In a nutshell, your job is to make every interaction the new puppy has with her crate a positive one. So go slow and try not to stress the puppy or yourself over the process.
Here’s how to get your puppy to love her crate …
Make The Crate Yummy
Throughout the day, drop some yummy treats in the puppy’s crate. Finding edible treasures in her new room will build a positive association.
You should also feed all your puppy’s meals in her crate for the same reason. If she’s hesitant to enter the crate, put her food and treats inside the doorway.
Gradually move them to the back of the crate.
You can also take your puppy’s favorite toy or chew and tie it to the back of the crate. This will encourage her to lay down in the crate to play with it.
If your puppy or new dog doesn’t love the crate and you believe she’s had a bad experience with it before, be patient. Never push or force your puppy into his crate.
6 Steps To Crate Train Your Puppy
1. Let The Crate Games Begin!
Once she has gone in the crate a couple of times, it’s time to make a game of it. Let her see you with yummy treats or fun toys and toss them into the crate. Praise the puppy when she runs into the crate to retrieve them.
When your puppy comes back to you, start the game again. Do this five times in a row, several times a day.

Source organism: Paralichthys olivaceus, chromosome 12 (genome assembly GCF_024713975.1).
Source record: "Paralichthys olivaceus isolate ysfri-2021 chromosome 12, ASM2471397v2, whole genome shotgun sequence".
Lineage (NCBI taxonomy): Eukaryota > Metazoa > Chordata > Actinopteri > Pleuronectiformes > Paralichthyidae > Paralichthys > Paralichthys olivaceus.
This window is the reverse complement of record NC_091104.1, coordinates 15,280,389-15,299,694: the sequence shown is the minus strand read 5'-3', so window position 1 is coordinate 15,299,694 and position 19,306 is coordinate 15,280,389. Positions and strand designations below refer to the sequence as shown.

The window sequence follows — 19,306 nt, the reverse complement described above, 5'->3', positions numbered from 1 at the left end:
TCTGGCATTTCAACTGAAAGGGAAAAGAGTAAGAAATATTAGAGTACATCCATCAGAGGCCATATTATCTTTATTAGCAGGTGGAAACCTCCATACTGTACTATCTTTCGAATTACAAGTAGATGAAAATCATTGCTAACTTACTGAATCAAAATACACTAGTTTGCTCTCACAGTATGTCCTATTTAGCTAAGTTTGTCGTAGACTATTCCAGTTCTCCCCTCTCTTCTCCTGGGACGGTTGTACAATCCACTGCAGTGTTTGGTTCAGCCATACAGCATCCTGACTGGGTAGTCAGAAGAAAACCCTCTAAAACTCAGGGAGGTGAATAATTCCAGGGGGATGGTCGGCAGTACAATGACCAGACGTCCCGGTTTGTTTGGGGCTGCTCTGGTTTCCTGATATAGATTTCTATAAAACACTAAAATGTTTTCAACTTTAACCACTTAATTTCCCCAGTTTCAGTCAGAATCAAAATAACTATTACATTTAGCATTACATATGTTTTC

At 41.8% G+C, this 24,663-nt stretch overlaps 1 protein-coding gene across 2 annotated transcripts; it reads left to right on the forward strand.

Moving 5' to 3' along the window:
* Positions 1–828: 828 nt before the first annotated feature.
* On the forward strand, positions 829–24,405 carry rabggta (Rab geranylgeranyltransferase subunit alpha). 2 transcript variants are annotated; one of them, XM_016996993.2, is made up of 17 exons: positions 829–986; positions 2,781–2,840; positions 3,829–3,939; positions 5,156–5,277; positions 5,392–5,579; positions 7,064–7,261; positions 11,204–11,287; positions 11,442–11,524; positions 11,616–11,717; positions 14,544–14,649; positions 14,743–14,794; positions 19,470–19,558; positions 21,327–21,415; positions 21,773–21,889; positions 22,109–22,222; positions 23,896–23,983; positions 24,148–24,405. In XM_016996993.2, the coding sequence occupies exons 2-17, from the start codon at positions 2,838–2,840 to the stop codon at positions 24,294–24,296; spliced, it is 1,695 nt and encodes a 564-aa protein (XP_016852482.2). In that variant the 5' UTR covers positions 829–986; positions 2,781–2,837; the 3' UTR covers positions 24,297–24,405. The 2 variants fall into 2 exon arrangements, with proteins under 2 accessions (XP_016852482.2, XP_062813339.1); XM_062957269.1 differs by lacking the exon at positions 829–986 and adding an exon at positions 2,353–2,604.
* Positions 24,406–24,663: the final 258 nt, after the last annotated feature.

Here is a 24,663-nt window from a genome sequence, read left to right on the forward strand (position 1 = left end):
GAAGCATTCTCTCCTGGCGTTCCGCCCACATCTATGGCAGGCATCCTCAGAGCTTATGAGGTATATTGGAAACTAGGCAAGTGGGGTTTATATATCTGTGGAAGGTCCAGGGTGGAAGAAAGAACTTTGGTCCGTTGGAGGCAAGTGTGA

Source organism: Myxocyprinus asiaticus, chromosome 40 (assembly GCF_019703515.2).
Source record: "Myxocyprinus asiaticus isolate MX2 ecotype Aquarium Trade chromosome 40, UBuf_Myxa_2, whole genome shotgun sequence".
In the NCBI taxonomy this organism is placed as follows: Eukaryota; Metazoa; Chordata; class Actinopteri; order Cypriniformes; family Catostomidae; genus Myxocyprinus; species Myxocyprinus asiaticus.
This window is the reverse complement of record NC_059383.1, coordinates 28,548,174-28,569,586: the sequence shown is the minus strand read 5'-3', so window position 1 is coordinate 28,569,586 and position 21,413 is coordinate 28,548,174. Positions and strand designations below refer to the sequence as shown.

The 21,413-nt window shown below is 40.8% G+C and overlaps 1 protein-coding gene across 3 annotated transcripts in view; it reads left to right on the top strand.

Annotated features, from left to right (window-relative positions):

But don’t close the door yet … you’ve still got work ahead of you!
2. The “Get In Your Bed!” Cue
After a few days of tossing treats in the puppy’s crate, you can start teaching her to go into the crate herself. Before you start this step, the puppy should already run into the crate to retrieve treats when you toss them in. When she does, toss the cookie in the crate and as she’s running inside, say “Get in your bed” and praise her when she does.
Repeat this about 5 times, for 10 sessions, until she races into the crate to get her treat. Then, you’ll want to make it a bit more challenging.
Instead of throwing the cookie in first, say “Get in your bed.” And wait until your puppy goes in the crate before you give her the treat. If she doesn’t, wait … if she still doesn’t go in, end the session.
Try another session in a bit and go back to throwing the cookie in first, then you can try the cue again. When she goes into her crate on cue, give her several cookies and make a huge deal out of her. Do it a couple more times, then end the session.
Always leave your puppy wanting more.
3. Time For Lockdown
Once your puppy goes into the crate on cue, it’s time to close the door. Ask her to “Get in your bed” again, then close the door once she goes in. You still want to give her her yummies … this time, feed them through the door. Give her three or four treats, then open the door. Repeat this about 5 times.